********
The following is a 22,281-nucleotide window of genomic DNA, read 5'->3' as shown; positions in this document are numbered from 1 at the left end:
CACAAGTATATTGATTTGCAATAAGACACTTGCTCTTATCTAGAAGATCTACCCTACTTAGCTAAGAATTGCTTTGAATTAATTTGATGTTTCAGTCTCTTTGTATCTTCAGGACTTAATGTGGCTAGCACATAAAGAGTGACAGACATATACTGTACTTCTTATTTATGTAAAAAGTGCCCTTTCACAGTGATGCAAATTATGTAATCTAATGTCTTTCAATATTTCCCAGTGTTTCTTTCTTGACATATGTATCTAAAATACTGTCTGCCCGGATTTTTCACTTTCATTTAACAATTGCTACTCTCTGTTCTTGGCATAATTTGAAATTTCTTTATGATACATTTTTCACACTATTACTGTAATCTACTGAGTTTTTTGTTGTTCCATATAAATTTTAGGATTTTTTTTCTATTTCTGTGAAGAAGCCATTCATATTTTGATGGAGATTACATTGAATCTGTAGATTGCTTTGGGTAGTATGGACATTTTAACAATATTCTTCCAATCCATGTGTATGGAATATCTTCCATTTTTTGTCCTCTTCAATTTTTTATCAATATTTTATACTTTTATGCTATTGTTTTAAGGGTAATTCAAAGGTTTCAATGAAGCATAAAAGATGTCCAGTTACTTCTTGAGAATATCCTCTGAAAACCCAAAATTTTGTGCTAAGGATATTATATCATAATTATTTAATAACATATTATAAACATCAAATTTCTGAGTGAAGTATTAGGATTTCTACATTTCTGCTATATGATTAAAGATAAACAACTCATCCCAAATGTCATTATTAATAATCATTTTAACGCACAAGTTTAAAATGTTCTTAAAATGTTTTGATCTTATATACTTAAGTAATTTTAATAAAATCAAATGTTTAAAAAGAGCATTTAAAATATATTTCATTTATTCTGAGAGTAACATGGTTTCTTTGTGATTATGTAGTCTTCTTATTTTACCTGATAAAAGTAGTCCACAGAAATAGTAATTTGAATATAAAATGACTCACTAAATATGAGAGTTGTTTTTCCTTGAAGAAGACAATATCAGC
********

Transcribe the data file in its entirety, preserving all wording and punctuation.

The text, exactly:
The following is a 22,281-nucleotide window of genomic DNA, read 5'->3' as shown; positions in this document are numbered from 1 at the left end:
CACAAGTATATTGATTTGCAATAAGACACTTGCTCTTATCTAGAAGATCTACCCTACTTAGCTAAGAATTGCTTTGAATTAATTTGATGTTTCAGTCTCTTTGTATCTTCAGGACTTAATGTGGCTAGCACATAAAGAGTGACAGACATATACTGTACTTCTTATTTATGTAAAAAGTGCCCTTTCACAGTGATGCAAATTATGTAATCTAATGTCTTTCAATATTTCCCAGTGTTTCTTTCTTGACATATGTATCTAAAATACTGTCTGCCCGGATTTTTCACTTTCATTTAACAATTGCTACTCTCTGTTCTTGGCATAATTTGAAATTTCTTTATGATACATTTTTCACACTATTACTGTAATCTACTGAGTTTTTTGTTGTTCCATATAAATTTTAGGATTTTTTTTCTATTTCTGTGAAGAAGCCATTCATATTTTGATGGAGATTACATTGAATCTGTAGATTGCTTTGGGTAGTATGGACATTTTAACAATATTCTTCCAATCCATGTGTATGGAATATCTTCCATTTTTTGTCCTCTTCAATTTTTTATCAATATTTTATACTTTTATGCTATTGTTTTAAGGGTAATTCAAAGGTTTCAATGAAGCATAAAAGATGTCCAGTTACTTCTTGAGAATATCCTCTGAAAACCCAAAATTTTGTGCTAAGGATATTATATCATAATTATTTAATAACATATTATAAACATCAAATTTCTGAGTGAAGTATTAGGATTTCTACATTTCTGCTATATGATTAAAGATAAACAACTCATCCCAAATGTCATTATTAATAATCATTTTAACGCACAAGTTTAAAATGTTCTTAAAATGTTTTGATCTTATATACTTAAGTAATTTTAATAAAATCAAATGTTTAAAAAGAGCATTTAAAATATATTTCATTTATTCTGAGAGTAACATGGTTTCTTTGTGATTATGTAGTCTTCTTATTTTACCTGATAAAAGTAGTCCACAGAAATAGTAATTTGAATATAAAATGACTCACTAAATATGAGAGTTGTTTTTCCTTGAAGAAGACAATATCAGC